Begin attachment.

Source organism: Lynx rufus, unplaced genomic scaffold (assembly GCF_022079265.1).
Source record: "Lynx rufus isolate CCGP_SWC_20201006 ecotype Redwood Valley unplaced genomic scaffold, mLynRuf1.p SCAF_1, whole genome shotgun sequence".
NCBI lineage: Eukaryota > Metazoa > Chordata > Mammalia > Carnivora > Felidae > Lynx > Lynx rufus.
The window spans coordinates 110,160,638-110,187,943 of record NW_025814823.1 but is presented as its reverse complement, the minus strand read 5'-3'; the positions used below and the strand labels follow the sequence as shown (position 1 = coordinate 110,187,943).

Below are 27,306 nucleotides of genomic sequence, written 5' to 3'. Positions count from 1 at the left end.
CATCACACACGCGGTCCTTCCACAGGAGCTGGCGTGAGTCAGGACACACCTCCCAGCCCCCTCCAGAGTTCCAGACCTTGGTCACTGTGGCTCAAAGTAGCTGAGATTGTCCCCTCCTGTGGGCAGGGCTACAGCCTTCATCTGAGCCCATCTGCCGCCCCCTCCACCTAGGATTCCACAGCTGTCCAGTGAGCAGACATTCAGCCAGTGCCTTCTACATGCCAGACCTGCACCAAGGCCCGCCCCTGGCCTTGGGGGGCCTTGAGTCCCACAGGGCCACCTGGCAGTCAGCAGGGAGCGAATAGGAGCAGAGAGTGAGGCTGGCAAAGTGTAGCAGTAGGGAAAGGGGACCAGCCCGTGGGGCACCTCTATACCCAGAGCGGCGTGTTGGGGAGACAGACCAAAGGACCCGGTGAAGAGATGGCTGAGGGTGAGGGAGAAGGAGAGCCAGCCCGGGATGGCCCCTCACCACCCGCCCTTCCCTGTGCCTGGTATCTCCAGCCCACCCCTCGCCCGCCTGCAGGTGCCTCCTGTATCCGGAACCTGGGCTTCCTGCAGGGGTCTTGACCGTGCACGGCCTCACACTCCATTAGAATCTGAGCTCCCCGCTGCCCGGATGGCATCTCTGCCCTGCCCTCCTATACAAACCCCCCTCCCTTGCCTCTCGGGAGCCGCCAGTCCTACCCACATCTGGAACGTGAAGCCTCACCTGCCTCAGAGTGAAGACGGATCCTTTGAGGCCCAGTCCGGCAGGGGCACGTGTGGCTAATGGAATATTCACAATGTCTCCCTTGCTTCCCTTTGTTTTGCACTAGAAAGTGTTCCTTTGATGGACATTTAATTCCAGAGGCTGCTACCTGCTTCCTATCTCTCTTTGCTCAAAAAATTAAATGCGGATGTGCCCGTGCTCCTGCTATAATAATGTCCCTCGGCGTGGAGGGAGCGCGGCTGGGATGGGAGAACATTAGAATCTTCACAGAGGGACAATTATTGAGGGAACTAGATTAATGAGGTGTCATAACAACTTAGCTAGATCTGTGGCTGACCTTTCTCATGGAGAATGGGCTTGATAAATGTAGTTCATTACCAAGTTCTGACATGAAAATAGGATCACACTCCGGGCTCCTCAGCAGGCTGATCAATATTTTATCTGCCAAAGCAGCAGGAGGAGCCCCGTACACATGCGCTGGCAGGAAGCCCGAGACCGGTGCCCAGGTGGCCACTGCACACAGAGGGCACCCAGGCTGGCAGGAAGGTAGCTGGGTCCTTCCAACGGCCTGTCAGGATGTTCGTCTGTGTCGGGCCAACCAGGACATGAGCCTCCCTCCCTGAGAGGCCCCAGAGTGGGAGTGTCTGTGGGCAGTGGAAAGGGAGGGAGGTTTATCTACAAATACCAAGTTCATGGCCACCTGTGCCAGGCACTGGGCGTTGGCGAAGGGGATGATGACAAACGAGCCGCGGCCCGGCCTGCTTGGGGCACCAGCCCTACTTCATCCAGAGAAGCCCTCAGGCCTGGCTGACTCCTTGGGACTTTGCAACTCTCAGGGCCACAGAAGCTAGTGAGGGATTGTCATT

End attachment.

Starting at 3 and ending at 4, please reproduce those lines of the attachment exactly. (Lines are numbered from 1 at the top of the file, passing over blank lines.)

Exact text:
NCBI lineage: Eukaryota > Metazoa > Chordata > Mammalia > Carnivora > Felidae > Lynx > Lynx rufus.
The window spans coordinates 110,160,638-110,187,943 of record NW_025814823.1 but is presented as its reverse complement, the minus strand read 5'-3'; the positions used below and the strand labels follow the sequence as shown (position 1 = coordinate 110,187,943).